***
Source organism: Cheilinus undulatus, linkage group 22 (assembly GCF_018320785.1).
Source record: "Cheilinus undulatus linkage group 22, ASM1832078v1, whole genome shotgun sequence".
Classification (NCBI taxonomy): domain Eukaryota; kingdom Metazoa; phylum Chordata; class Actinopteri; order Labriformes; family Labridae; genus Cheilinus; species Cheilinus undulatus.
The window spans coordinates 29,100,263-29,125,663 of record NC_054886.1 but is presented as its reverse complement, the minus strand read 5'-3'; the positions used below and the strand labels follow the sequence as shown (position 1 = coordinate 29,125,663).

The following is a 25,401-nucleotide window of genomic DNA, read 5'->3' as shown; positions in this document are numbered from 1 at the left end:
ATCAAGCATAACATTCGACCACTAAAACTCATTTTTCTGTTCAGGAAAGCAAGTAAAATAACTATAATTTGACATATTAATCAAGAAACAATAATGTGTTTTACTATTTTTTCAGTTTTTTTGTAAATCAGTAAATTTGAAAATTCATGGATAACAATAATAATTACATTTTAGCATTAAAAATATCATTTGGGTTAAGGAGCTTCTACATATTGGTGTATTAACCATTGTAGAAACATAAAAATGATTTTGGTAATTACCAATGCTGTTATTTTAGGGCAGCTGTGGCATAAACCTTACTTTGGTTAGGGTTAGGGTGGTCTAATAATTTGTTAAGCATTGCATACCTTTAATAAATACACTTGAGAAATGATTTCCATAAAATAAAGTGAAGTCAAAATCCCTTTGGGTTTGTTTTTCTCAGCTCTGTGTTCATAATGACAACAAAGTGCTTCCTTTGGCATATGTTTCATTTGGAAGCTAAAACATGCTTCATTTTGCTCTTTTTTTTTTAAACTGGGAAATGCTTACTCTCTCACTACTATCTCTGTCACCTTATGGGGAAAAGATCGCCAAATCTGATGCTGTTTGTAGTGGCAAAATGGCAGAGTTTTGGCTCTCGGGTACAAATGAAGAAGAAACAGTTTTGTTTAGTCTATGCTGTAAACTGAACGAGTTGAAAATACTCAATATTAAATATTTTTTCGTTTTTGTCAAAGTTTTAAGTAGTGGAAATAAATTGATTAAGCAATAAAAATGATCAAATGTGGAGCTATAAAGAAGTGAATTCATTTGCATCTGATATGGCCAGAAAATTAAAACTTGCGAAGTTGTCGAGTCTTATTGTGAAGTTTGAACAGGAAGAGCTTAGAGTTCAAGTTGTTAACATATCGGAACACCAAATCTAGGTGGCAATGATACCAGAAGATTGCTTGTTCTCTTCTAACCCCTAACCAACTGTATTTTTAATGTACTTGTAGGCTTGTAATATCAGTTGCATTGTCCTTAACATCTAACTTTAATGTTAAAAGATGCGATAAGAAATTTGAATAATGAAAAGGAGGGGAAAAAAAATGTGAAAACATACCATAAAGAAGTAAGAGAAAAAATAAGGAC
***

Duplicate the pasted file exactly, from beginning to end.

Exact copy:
Source organism: Cheilinus undulatus, linkage group 22 (assembly GCF_018320785.1).
Source record: "Cheilinus undulatus linkage group 22, ASM1832078v1, whole genome shotgun sequence".
Classification (NCBI taxonomy): domain Eukaryota; kingdom Metazoa; phylum Chordata; class Actinopteri; order Labriformes; family Labridae; genus Cheilinus; species Cheilinus undulatus.
The window spans coordinates 29,100,263-29,125,663 of record NC_054886.1 but is presented as its reverse complement, the minus strand read 5'-3'; the positions used below and the strand labels follow the sequence as shown (position 1 = coordinate 29,125,663).

The following is a 25,401-nucleotide window of genomic DNA, read 5'->3' as shown; positions in this document are numbered from 1 at the left end:
ATCAAGCATAACATTCGACCACTAAAACTCATTTTTCTGTTCAGGAAAGCAAGTAAAATAACTATAATTTGACATATTAATCAAGAAACAATAATGTGTTTTACTATTTTTTCAGTTTTTTTGTAAATCAGTAAATTTGAAAATTCATGGATAACAATAATAATTACATTTTAGCATTAAAAATATCATTTGGGTTAAGGAGCTTCTACATATTGGTGTATTAACCATTGTAGAAACATAAAAATGATTTTGGTAATTACCAATGCTGTTATTTTAGGGCAGCTGTGGCATAAACCTTACTTTGGTTAGGGTTAGGGTGGTCTAATAATTTGTTAAGCATTGCATACCTTTAATAAATACACTTGAGAAATGATTTCCATAAAATAAAGTGAAGTCAAAATCCCTTTGGGTTTGTTTTTCTCAGCTCTGTGTTCATAATGACAACAAAGTGCTTCCTTTGGCATATGTTTCATTTGGAAGCTAAAACATGCTTCATTTTGCTCTTTTTTTTTTAAACTGGGAAATGCTTACTCTCTCACTACTATCTCTGTCACCTTATGGGGAAAAGATCGCCAAATCTGATGCTGTTTGTAGTGGCAAAATGGCAGAGTTTTGGCTCTCGGGTACAAATGAAGAAGAAACAGTTTTGTTTAGTCTATGCTGTAAACTGAACGAGTTGAAAATACTCAATATTAAATATTTTTTCGTTTTTGTCAAAGTTTTAAGTAGTGGAAATAAATTGATTAAGCAATAAAAATGATCAAATGTGGAGCTATAAAGAAGTGAATTCATTTGCATCTGATATGGCCAGAAAATTAAAACTTGCGAAGTTGTCGAGTCTTATTGTGAAGTTTGAACAGGAAGAGCTTAGAGTTCAAGTTGTTAACATATCGGAACACCAAATCTAGGTGGCAATGATACCAGAAGATTGCTTGTTCTCTTCTAACCCCTAACCAACTGTATTTTTAATGTACTTGTAGGCTTGTAATATCAGTTGCATTGTCCTTAACATCTAACTTTAATGTTAAAAGATGCGATAAGAAATTTGAATAATGAAAAGGAGGGGAAAAAAAATGTGAAAACATACCATAAAGAAGTAAGAGAAAAAATAAGGAC